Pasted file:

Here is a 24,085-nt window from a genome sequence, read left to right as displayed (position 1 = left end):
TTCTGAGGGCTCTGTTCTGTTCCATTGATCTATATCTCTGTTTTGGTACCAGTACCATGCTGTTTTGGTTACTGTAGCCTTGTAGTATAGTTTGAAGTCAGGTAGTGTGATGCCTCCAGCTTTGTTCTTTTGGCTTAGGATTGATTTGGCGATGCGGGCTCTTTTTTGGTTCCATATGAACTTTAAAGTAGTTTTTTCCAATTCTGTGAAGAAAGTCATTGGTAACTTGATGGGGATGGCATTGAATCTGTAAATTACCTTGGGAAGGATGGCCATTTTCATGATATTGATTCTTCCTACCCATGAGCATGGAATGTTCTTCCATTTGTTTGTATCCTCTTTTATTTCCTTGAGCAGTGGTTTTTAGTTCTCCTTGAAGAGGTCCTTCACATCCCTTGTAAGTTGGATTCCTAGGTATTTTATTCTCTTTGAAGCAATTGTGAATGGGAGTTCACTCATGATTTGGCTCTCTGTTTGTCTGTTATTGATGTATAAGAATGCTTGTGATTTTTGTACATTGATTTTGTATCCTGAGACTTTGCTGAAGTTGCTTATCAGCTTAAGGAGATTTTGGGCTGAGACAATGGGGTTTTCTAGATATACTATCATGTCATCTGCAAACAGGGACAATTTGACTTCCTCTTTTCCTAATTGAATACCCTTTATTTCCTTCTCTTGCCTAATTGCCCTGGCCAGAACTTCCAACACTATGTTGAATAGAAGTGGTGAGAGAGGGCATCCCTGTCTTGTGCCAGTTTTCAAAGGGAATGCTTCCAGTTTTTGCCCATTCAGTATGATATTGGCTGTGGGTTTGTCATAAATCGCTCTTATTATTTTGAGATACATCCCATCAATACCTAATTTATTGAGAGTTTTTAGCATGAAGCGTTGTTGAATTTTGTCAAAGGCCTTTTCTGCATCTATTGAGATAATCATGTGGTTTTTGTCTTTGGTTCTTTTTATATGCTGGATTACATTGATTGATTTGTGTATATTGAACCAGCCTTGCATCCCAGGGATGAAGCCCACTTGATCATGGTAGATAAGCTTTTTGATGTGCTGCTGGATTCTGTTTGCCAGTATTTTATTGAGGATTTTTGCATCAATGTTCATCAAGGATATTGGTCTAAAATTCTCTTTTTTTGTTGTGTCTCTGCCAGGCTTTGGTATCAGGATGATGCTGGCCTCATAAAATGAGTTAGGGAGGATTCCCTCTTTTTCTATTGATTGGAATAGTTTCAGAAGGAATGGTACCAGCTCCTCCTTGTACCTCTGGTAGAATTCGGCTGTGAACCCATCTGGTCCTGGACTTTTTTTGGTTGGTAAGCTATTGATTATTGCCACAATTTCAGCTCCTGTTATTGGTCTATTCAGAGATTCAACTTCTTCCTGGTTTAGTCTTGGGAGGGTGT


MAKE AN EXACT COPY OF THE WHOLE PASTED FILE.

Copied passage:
Here is a 24,085-nt window from a genome sequence, read left to right as displayed (position 1 = left end):
TTCTGAGGGCTCTGTTCTGTTCCATTGATCTATATCTCTGTTTTGGTACCAGTACCATGCTGTTTTGGTTACTGTAGCCTTGTAGTATAGTTTGAAGTCAGGTAGTGTGATGCCTCCAGCTTTGTTCTTTTGGCTTAGGATTGATTTGGCGATGCGGGCTCTTTTTTGGTTCCATATGAACTTTAAAGTAGTTTTTTCCAATTCTGTGAAGAAAGTCATTGGTAACTTGATGGGGATGGCATTGAATCTGTAAATTACCTTGGGAAGGATGGCCATTTTCATGATATTGATTCTTCCTACCCATGAGCATGGAATGTTCTTCCATTTGTTTGTATCCTCTTTTATTTCCTTGAGCAGTGGTTTTTAGTTCTCCTTGAAGAGGTCCTTCACATCCCTTGTAAGTTGGATTCCTAGGTATTTTATTCTCTTTGAAGCAATTGTGAATGGGAGTTCACTCATGATTTGGCTCTCTGTTTGTCTGTTATTGATGTATAAGAATGCTTGTGATTTTTGTACATTGATTTTGTATCCTGAGACTTTGCTGAAGTTGCTTATCAGCTTAAGGAGATTTTGGGCTGAGACAATGGGGTTTTCTAGATATACTATCATGTCATCTGCAAACAGGGACAATTTGACTTCCTCTTTTCCTAATTGAATACCCTTTATTTCCTTCTCTTGCCTAATTGCCCTGGCCAGAACTTCCAACACTATGTTGAATAGAAGTGGTGAGAGAGGGCATCCCTGTCTTGTGCCAGTTTTCAAAGGGAATGCTTCCAGTTTTTGCCCATTCAGTATGATATTGGCTGTGGGTTTGTCATAAATCGCTCTTATTATTTTGAGATACATCCCATCAATACCTAATTTATTGAGAGTTTTTAGCATGAAGCGTTGTTGAATTTTGTCAAAGGCCTTTTCTGCATCTATTGAGATAATCATGTGGTTTTTGTCTTTGGTTCTTTTTATATGCTGGATTACATTGATTGATTTGTGTATATTGAACCAGCCTTGCATCCCAGGGATGAAGCCCACTTGATCATGGTAGATAAGCTTTTTGATGTGCTGCTGGATTCTGTTTGCCAGTATTTTATTGAGGATTTTTGCATCAATGTTCATCAAGGATATTGGTCTAAAATTCTCTTTTTTTGTTGTGTCTCTGCCAGGCTTTGGTATCAGGATGATGCTGGCCTCATAAAATGAGTTAGGGAGGATTCCCTCTTTTTCTATTGATTGGAATAGTTTCAGAAGGAATGGTACCAGCTCCTCCTTGTACCTCTGGTAGAATTCGGCTGTGAACCCATCTGGTCCTGGACTTTTTTTGGTTGGTAAGCTATTGATTATTGCCACAATTTCAGCTCCTGTTATTGGTCTATTCAGAGATTCAACTTCTTCCTGGTTTAGTCTTGGGAGGGTGT